NZXT somehow made building inside such a small case enjoyable.
The pre-installed PSU is located at the top, alongside two 2.5-inch drive bays. This power unit is an SFX NZXT 650W model with an 80Plus Gold rating. It's a decent PSU that's capable of supplying stable and reliable power to the rest of the components. You can switch it out for another SFX PSU, just be sure the cables will reach.
Speaking of reach, in order to get a clear shot of the motherboard tray, the AOI cooler radiator needs to move, which can be achieved by removing two screws and using the hinge mechanism to pull it out. The AIO itself is from NZXT and has a 140mm fan already installed and ready to go. This should be able to handle even Intel Core i9 and AMD Ryzen 9 processors.
Installing the motherboard works like you'd expect, accompanied by plugging in all connections to the top panel I/O, the PSU, and other components. It's worth installing your CPU and RAM prior to securing the motherboard to the backplate — as you should with any PC build.
An issue once the motherboard is installed is available space for RAM modules and other components. Have some fancy Corsair Vengeance RGB RAM? It won't fit once you've closed everything up, due to how much room the AIO radiator and 140mm fan requires, forcing the motherboard to bend out of shape, so be aware before installing your components.
Once everything is in place, it's time to reattach the side and top panels, followed by the tempered glass and rear panel. Then the PC is essentially built. Plugging in all necessary cabling allowed me to keep the testing area clutter-free, thanks to the routing out the bottom rear of the H1.
Firing up the NZXT H1, you'd expect to hear some noise, but the single 140mm fan on the radiator is very quiet. The PSU also runs near silently, and as long as you have an inaudible GPU, the H1 barely makes a sound. Pushing the system (and I'm talking AMD Ryzen 9 3900X performance) ramps up the single fan and the bundled NZXT blower can get into jet engine territory fast.
But that's basically a CPU stress test. In real-world environments and with effective fan control using CAM software from NZXT or the motherboard BIOS, it's not too bad at all. What impressed me most were the temperature readings. Idle, the Ryzen 9 3900X sits at a comfortable 30C (86F), while in-game you're only looking at around 53C (118F) playing Grand Theft Auto V. Stress tests pushed the CPU to hit 68C (154F), though the cooling solution was more than able to keep up, and it blows air across the motherboard. The ambient temperature was 20C (68F).
Even with more powerful processors, the AIO cooler supplied by NZXT is good enough and you could even swap out the bundled blower for an aftermarket solution, should you have a personal preference on 140mm fans and know you could reduce the sound output slightly. As a mini PC, the H1 works for low-power builds as well as high-end, enthusiast gaming rigs.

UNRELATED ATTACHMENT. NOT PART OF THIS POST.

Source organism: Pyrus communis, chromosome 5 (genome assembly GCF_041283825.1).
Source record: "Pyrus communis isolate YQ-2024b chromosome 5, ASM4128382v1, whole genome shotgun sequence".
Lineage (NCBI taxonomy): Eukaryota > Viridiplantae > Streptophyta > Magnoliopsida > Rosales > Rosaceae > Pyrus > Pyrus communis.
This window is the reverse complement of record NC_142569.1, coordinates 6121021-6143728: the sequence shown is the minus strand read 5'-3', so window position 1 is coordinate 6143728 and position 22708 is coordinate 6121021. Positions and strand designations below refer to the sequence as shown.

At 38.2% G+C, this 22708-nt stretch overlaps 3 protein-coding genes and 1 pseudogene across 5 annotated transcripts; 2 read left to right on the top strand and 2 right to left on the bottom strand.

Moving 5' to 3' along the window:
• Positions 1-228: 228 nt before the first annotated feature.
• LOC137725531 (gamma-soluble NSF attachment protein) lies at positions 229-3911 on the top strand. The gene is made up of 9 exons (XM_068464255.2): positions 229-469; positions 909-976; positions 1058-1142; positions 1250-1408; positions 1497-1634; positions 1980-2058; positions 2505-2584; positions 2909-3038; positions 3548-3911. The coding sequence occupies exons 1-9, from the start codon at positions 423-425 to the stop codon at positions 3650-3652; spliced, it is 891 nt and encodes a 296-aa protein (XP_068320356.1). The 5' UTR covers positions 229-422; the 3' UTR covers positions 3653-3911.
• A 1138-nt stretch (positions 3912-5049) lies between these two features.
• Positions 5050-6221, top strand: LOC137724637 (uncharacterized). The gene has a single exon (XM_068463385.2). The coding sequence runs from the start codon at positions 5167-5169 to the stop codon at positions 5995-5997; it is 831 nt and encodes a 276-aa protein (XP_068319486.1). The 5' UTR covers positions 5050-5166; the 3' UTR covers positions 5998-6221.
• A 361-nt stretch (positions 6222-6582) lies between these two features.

That's pretty impressive and makes this one versatile mini-ITX case.
What you might dislike about the NZXT H1
This is an excellent PC case, but I have a few minor complaints. Firstly, the cabling setup is great in the rear, but it means you need to tilt the unit slightly to gain access to the motherboard ports. This can be tiresome if the H1 is placed somewhere that limits access.
It's also not possible to use the NZXT H1 horizontally, something allowed by other mini-ITX cases. In order to disable the PSU — if you happen to be going away on vacation — the rear panel needs to be removed to gain access to the PSU power switch. It's not a big issue, but it would have been nice to have the button beneath the case itself.
Finally, modders or system builders who have big plans will want to look elsewhere. There's simply not enough room to fit a custom water-cooling loop, unless you use a low profile GPU and manage to cram everything inside. For most PC owners, this is a non-issue, but it's still something to bear in mind.
So should you buy the NZXT H1?
Mini-ITX cases often come with compromises, but the NZXT H1 doesn't hold back. It has an exquisite design, a full tempered glass front panel, enough space for larger GPUs, and it can even cope with Intel Core i9 and AMD Ryzen 9 performance levels. This makes it one impressive mini-ITX case.
It's also a blast to build a PC within, and the toolless panels allow for quick changes and access without hunting for the screwdriver. If you don't want a Mini-ITX case that looks like a boring slab of metal or a DVD player, the H1 from NZXT should be on your shortlist.
You may find the $350 price a little daunting, but remember that this includes a reliable 650W PSU and impressive AIO cooler.
A small but powerful chassis
This is one of the best mini-ITX cases for people seeking a foundation to build a sleek-looking, yet capable machine.